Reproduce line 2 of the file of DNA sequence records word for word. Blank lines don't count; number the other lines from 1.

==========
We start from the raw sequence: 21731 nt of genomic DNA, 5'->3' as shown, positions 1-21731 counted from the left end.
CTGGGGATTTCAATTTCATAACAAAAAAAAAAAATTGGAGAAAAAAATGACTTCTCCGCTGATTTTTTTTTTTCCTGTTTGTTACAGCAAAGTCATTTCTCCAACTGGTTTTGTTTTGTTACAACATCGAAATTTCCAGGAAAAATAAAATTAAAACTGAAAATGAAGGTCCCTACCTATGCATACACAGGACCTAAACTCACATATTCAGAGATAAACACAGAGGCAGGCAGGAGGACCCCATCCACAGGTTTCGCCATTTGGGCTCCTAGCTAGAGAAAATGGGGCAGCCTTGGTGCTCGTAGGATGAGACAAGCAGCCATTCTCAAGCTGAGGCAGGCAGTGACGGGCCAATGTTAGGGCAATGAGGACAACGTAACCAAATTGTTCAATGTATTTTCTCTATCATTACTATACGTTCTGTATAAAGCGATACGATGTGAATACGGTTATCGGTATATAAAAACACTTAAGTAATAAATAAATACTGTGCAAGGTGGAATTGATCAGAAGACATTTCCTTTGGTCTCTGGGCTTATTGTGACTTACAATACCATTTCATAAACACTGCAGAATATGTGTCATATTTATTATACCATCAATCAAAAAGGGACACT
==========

CTGGGGATTTCAATTTCATAACAAAAAAAAAAAATTGGAGAAAAAAATGACTTCTCCGCTGATTTTTTTTTTTCCTGTTTGTTACAGCAAAGTCATTTCTCCAACTGGTTTTGTTTTGTTACAACATCGAAATTTCCAGGAAAAATAAAATTAAAACTGAAAATGAAGGTCCCTACCTATGCATACACAGGACCTAAACTCACATATTCAGAGATAAACACAGAGGCAGGCAGGAGGACCCCATCCACAGGTTTCGCCATTTGGGCTCCTAGCTAGAGAAAATGGGGCAGCCTTGGTGCTCGTAGGATGAGACAAGCAGCCATTCTCAAGCTGAGGCAGGCAGTGACGGGCCAATGTTAGGGCAATGAGGACAACGTAACCAAATTGTTCAATGTATTTTCTCTATCATTACTATACGTTCTGTATAAAGCGATACGATGTGAATACGGTTATCGGTATATAAAAACACTTAAGTAATAAATAAATACTGTGCAAGGTGGAATTGATCAGAAGACATTTCCTTTGGTCTCTGGGCTTATTGTGACTTACAATACCATTTCATAAACACTGCAGAATATGTGTCATATTTATTATACCATCAATCAAAAAGGGACACT